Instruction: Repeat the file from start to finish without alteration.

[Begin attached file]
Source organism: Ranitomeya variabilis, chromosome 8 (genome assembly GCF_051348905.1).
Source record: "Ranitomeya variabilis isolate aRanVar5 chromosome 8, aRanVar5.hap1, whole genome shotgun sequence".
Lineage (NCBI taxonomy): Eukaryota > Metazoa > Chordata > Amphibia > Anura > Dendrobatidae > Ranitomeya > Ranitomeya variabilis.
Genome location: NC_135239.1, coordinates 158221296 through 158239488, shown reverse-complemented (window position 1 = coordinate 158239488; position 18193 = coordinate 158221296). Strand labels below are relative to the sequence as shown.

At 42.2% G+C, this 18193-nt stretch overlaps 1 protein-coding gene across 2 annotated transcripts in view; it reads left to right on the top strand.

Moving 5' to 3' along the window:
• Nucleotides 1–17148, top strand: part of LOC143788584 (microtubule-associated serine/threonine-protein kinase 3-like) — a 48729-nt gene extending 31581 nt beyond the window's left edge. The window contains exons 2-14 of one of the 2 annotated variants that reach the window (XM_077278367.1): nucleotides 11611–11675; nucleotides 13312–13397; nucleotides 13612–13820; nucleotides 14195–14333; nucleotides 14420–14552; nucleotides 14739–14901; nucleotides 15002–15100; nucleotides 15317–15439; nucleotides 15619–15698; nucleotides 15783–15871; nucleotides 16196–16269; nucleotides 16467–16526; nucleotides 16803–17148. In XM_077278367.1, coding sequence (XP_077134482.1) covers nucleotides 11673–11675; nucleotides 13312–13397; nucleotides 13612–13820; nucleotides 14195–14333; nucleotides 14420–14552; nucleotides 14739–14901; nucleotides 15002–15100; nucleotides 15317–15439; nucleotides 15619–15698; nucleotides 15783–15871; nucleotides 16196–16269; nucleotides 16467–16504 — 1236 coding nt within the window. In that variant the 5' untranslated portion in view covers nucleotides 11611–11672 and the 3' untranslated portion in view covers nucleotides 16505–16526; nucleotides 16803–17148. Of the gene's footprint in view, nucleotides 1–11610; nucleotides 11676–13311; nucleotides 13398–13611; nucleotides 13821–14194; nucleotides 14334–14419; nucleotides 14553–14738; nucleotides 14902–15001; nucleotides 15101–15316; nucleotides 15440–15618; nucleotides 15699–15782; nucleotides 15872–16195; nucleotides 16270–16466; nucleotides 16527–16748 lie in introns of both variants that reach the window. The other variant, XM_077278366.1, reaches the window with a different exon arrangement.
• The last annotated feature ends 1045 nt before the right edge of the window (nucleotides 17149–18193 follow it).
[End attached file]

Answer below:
Source organism: Ranitomeya variabilis, chromosome 8 (genome assembly GCF_051348905.1).
Source record: "Ranitomeya variabilis isolate aRanVar5 chromosome 8, aRanVar5.hap1, whole genome shotgun sequence".
Lineage (NCBI taxonomy): Eukaryota > Metazoa > Chordata > Amphibia > Anura > Dendrobatidae > Ranitomeya > Ranitomeya variabilis.
Genome location: NC_135239.1, coordinates 158221296 through 158239488, shown reverse-complemented (window position 1 = coordinate 158239488; position 18193 = coordinate 158221296). Strand labels below are relative to the sequence as shown.

At 42.2% G+C, this 18193-nt stretch overlaps 1 protein-coding gene across 2 annotated transcripts in view; it reads left to right on the top strand.

Moving 5' to 3' along the window:
• Nucleotides 1–17148, top strand: part of LOC143788584 (microtubule-associated serine/threonine-protein kinase 3-like) — a 48729-nt gene extending 31581 nt beyond the window's left edge. The window contains exons 2-14 of one of the 2 annotated variants that reach the window (XM_077278367.1): nucleotides 11611–11675; nucleotides 13312–13397; nucleotides 13612–13820; nucleotides 14195–14333; nucleotides 14420–14552; nucleotides 14739–14901; nucleotides 15002–15100; nucleotides 15317–15439; nucleotides 15619–15698; nucleotides 15783–15871; nucleotides 16196–16269; nucleotides 16467–16526; nucleotides 16803–17148. In XM_077278367.1, coding sequence (XP_077134482.1) covers nucleotides 11673–11675; nucleotides 13312–13397; nucleotides 13612–13820; nucleotides 14195–14333; nucleotides 14420–14552; nucleotides 14739–14901; nucleotides 15002–15100; nucleotides 15317–15439; nucleotides 15619–15698; nucleotides 15783–15871; nucleotides 16196–16269; nucleotides 16467–16504 — 1236 coding nt within the window. In that variant the 5' untranslated portion in view covers nucleotides 11611–11672 and the 3' untranslated portion in view covers nucleotides 16505–16526; nucleotides 16803–17148. Of the gene's footprint in view, nucleotides 1–11610; nucleotides 11676–13311; nucleotides 13398–13611; nucleotides 13821–14194; nucleotides 14334–14419; nucleotides 14553–14738; nucleotides 14902–15001; nucleotides 15101–15316; nucleotides 15440–15618; nucleotides 15699–15782; nucleotides 15872–16195; nucleotides 16270–16466; nucleotides 16527–16748 lie in introns of both variants that reach the window. The other variant, XM_077278366.1, reaches the window with a different exon arrangement.
• The last annotated feature ends 1045 nt before the right edge of the window (nucleotides 17149–18193 follow it).